Janet’s Yoga News - February 2015

I imagine that the vast majority of you reading this newsletter have attended at least one yoga class. Most of you have attended many and there are those of you like myself, who have attended many and taught many. I am consistently grateful for the opportunity to attend so many wonderful classes since my first one in New York City in 1973. Up until my first trip to Pune, India to study with the Iyengar family in 1983, I had the privilege of studying with several first class teachers in both London and San Francisco. As well as learning from the Iyengars in Pune, I was also fortunate to attend Iyengar Yoga Conventions in Canada, London and Johannesburg as well as in the United States; beginning with the First International Iyengar Yoga Convention here in San Francisco in 1984. Obviously the study of yoga has been very accessible to me and I have been able to reap the benefits on so many levels. It is impossible to imagine what my life would be like without that first exposure to yoga all those years ago.

My teacher's quote emphasizes the importance of yoga being available to all and he is one of the teachers who made it happen. When I was participating in the Teacher Training Program at the Iyengar Yoga Institute of San Francisco in the early 80's I would sometimes help out in the office. On many occasions I would pick up the phone and it would be someone from New York City asking for a recommendation for a teacher there. My response was that there were no Iyengar trained teachers in New York, but there was one teacher who would visit from Philadelphia, PA once a month to teach yoga. In that same era we had short summer courses at the Institute. These were attended by students from all over the country as well as by a number of foreign students.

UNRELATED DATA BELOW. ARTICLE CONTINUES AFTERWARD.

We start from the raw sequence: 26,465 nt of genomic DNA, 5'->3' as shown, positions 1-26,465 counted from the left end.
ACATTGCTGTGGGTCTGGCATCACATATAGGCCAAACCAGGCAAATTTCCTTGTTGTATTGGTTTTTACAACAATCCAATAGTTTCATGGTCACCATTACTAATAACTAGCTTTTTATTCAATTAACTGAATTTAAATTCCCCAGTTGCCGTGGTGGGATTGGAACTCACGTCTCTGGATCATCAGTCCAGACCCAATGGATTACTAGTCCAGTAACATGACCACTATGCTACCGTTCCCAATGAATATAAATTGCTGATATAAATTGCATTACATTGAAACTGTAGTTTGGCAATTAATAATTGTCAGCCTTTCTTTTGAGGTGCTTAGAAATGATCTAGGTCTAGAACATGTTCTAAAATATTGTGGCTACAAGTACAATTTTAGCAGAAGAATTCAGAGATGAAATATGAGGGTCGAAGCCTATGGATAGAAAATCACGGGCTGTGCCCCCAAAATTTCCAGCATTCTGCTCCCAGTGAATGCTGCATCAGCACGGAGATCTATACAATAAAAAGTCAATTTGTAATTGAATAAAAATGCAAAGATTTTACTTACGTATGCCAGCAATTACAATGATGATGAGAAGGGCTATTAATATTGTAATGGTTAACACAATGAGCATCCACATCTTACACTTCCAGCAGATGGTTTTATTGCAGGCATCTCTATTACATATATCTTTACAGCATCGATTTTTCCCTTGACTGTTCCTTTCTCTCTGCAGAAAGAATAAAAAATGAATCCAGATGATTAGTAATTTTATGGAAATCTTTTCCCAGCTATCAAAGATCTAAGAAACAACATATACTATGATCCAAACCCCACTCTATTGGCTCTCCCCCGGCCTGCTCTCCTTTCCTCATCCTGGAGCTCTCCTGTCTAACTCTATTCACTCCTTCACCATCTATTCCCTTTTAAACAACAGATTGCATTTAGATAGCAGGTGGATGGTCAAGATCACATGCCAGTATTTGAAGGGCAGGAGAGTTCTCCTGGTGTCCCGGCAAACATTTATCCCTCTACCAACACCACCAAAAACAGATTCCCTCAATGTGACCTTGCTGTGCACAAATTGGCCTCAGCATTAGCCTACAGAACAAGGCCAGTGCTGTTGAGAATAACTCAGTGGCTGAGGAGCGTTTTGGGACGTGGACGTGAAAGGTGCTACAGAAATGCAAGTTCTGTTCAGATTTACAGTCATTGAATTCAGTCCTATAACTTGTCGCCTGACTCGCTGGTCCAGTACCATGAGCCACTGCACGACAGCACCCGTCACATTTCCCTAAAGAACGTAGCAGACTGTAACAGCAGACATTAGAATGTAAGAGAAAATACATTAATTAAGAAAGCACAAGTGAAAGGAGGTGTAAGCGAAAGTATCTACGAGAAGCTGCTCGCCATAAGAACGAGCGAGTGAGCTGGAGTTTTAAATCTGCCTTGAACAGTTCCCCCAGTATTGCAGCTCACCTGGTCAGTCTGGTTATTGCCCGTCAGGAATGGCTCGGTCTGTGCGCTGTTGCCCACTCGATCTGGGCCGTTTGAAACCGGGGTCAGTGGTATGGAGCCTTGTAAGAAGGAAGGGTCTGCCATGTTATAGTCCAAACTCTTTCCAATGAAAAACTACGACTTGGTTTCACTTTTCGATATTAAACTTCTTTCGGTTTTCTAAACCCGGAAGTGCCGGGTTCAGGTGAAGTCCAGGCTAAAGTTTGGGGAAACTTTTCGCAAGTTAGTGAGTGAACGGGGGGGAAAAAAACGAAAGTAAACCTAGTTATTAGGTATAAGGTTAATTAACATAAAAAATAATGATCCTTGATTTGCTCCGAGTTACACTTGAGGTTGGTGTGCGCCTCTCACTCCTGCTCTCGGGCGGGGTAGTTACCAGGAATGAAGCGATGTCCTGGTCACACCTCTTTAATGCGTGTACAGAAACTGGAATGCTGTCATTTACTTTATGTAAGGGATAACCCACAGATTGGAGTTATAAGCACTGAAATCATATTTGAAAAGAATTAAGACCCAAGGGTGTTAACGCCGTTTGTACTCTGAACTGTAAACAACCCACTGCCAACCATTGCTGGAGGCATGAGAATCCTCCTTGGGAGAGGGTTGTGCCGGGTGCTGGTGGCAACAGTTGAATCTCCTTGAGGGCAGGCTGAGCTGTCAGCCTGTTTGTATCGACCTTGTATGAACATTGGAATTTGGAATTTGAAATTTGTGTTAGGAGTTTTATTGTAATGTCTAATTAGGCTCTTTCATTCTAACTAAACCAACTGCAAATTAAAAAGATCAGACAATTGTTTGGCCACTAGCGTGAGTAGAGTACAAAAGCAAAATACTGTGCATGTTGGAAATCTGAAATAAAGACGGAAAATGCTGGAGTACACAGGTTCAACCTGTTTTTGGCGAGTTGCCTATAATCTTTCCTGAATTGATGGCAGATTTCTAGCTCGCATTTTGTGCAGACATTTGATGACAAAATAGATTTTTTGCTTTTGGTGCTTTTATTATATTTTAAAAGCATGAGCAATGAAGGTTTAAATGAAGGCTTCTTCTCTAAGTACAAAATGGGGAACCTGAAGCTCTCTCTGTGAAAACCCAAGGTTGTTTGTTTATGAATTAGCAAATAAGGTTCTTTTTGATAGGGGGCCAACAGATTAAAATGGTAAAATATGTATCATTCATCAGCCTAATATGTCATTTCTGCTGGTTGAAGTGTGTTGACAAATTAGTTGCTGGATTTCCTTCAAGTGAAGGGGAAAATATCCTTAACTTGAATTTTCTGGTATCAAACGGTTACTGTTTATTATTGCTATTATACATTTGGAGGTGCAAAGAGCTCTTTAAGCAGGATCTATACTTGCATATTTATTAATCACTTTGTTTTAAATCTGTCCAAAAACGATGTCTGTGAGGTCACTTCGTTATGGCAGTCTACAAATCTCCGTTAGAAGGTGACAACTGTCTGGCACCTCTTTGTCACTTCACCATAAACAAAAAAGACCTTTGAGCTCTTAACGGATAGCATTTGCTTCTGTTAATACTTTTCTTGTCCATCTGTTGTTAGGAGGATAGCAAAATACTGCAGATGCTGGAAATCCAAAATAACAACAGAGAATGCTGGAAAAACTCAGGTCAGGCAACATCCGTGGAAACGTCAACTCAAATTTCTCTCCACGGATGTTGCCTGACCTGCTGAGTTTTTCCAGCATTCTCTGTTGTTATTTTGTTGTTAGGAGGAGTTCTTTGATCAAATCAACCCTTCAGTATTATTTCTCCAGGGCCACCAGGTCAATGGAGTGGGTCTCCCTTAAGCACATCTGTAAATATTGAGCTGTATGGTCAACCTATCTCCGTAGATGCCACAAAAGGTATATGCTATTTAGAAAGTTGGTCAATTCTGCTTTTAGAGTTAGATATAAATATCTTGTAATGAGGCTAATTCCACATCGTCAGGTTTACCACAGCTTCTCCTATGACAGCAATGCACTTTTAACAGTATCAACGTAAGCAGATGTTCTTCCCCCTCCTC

It is hard to believe that in this relatively short period of time, things have changed so much. This is largely due to B.K.S. Iyengar. He was a supreme yoga teacher but he was also a pioneer. He traveled to Europe in the early 60's when it was not that common to do so. He taught regularly in London for many years although he met with some resistance as far as basic things such as food were concerned. As he became better known in the West students who were inspired by him began making trips to India to study with him. As a result over the years yoga centers became a familiar phenomenon particularly in Europe and the United States. He encouraged students from all parts of the world to become teachers and spread the word of yoga in their localities. In 2011 and in his early 90’s he taught a Convention in China to 1,400 students. It is obvious that he accomplished his dream of making yoga available to all nations.

However, within each of the nations, there are those who can attend classes and those who cannot. Here in the United States it appears at times that yoga has turned into a fitness activity for the middle class. It is my desire that those of us who are blessed with the authentic teachings as taught to us by B.K.S. Iyengar make it a priority to make yoga available to all cultures. Because the subject of yoga is complete, we need to honor not just the formal practice of asana and pranayama, we need also to immerse ourselves in the precepts upon which the system is based. The foundational precept is Ahimsa (non-harming). If we were to develop a better understanding of this, our love for peace would permeate our communities and encourage a more diverse participation in yoga. San Francisco is a culturally diverse city and it would be a tremendous evolution to have that diversity reflected in our classes.

It is my wish that through my community classes (if finances are an issue) and all other classes, that my audience is not limited by 'national or cultural' boundaries and in my own small way I want to help realize one of the dreams of my yoga teacher extraordinaire – B.K.S. Iyengar. Now that he has passed away, I recall many simple but profound statements which he made repeatedly over the years. One such statement was that 'yogis should be friendly'. Displaying friendliness to all those who cross our paths in yoga should go a long way to making everyone welcome into our large yoga family.